When it comes to wine ratings and competitions, perhaps the most controversial subject is the 100-point system.
Through the years, many methods have been used to rate wine. The 100-point system came into popular use when renowned wine writer Robert Parker adopted it many years ago. Now when we walk into a wine shop and the proprietor says, "This super-Tuscan scored a 92 in Spectator," we know exactly what that means.
When we began Wine Press Northwest a year ago, we adopted the 100-point system as an accurate way to rate Northwest wines. In that first issue, we rated 45 Washington Merlots and, like Spectator and the rest, published those numbers in big, bold type.
Almost immediately, I heard grumbling and quickly discovered that, generally, wineries really don't care for the 100-point system. At first, I figured it was just those who didn't score well, but to the contrary, some producers who did well in that first tasting also questioned it. As I thought about it, their worries were valid. Many of us know wine lovers who buy by the numbers. I'll admit I have done that. And more than a few restaurants only feature wines that have earned a 90 or better in national publications.
As I studied our Merlot ratings, I saw a lot of wines that scored in the low to mid-80s that were some of my favorites. These were delicious wines I would be proud to serve to family and friends with a good meal.
So Tasting Editor Bob Woehler and I took this feedback to heart in the Fall/Winter issue. We decided to stick with the 100-point system during the judging because of the accuracy it provides, but we wanted to de-emphasize the numbers by using categories consumers would find useful. Therefore, instead of stating one wine scored a 90 and another an 89, we grouped them under the heading of "Outstanding." And the wine that earned an 83? Now, it's rated "Very Good" to emphasize that, according to the judges, it may not be the best wine in the tasting, but it should not be overlooked by anyone who enjoys very good wines.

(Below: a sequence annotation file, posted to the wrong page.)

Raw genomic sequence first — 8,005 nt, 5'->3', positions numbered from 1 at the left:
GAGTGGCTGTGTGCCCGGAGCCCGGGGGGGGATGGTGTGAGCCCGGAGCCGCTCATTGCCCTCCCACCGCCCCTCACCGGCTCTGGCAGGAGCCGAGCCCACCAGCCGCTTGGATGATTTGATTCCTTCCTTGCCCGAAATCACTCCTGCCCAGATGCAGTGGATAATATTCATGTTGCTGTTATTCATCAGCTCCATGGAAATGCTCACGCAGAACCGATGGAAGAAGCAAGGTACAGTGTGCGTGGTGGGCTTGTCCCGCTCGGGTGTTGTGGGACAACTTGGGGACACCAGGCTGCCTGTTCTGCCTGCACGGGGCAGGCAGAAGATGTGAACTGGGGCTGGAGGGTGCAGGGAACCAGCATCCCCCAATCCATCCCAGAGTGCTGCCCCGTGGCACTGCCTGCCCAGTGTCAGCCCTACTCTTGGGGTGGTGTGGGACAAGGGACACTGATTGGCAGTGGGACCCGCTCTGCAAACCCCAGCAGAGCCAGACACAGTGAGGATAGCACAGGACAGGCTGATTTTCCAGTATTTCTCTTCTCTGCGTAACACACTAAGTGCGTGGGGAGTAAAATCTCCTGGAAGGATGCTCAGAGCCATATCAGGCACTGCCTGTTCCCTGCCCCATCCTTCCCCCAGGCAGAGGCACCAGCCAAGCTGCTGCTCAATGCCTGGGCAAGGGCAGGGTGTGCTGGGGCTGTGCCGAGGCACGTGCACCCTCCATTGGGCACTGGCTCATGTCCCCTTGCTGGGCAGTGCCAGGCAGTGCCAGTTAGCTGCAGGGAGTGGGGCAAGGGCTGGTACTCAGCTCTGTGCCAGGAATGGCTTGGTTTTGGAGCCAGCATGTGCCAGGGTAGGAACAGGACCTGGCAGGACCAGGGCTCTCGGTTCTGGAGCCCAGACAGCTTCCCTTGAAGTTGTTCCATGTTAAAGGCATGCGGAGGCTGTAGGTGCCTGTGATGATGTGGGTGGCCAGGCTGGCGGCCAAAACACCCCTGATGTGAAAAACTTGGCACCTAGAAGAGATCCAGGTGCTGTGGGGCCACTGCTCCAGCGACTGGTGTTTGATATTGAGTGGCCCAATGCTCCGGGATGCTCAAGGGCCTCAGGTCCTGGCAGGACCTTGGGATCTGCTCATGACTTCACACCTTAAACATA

Is it a perfect system? Probably not. But it allows us to express the tasting panel's feelings without getting hung up on numbers.
Speaking of numbers, you'll read in this issue about the number of French winemakers producing Northwest wines. Our cover story is on how these winemakers from arguably the world's greatest wine-producing region are influencing Northwest styles.
Those of you who know some French might chuckle at my last name. You see, in French, "perdue" means "lost." Same with Spanish, I'm told. And frankly, I live up to my name with some regularity, especially when I'm tooling around in the backroads of wine country. I thought it was just me, but last fall, I discovered I wasn't alone.
The Tri-Cities Visitors & Convention Bureau put together a wine tourism forum to bring together wine producers, hotels, restaurants and other groups that could benefit from increased and improved tourism. The forum was run by Don Anderson, Don Getz and Marc Rheaume of Destination Consultancy Group of Calgary, Alberta. These three guys have been around the world studying tourism, especially as it relates to wine. And they helped those of us in attendance understand what could be done to improve wine tourism, especially in Washington's Columbia, Yakima and Walla Walla valley appellations.
A recurring theme was helpful road signs. Travel around British Columbia's Okanagan Valley and you'll find it difficult to get lost because of the well-marked "Wine Route" and wineries. Same with Oregon's Willamette Valley. But try to find Portteus Winery near Zillah or Canoe Ridge Vineyards in downtown Walla Walla without specific directions and you might run into me instead.
This isn't the wineries' fault. Instead, we need to look to Olympia. Washington lawmakers and officials, especially the state Department of Transportation, could go a long way toward improving wine tourism by letting us put up a few signs. This does not promote drinking and driving. It promotes one of Washington's most delightful products and helps responsible adults find and appreciate them.
So put a few postcards in your glove compartment. And the next time you're lost on the backroads of the Yakima Valley or the Olympic Peninsula, or are fighting traffic trying to turn around because you can't find a Puget Sound winery, jot a note to Transportation Secretary Sid Morrison at P.O. Box 47316, Olympia, WA 98504-7316.
And while you're at it, feel free to contact me, too, and let me know what you think of Wine Press Northwest or Northwest wines in general. My address is P.O. Box 2608, Tri-Cities, WA 99302-2608, my phone number is 509-582-1564, and my e-mail is firstname.lastname@example.org.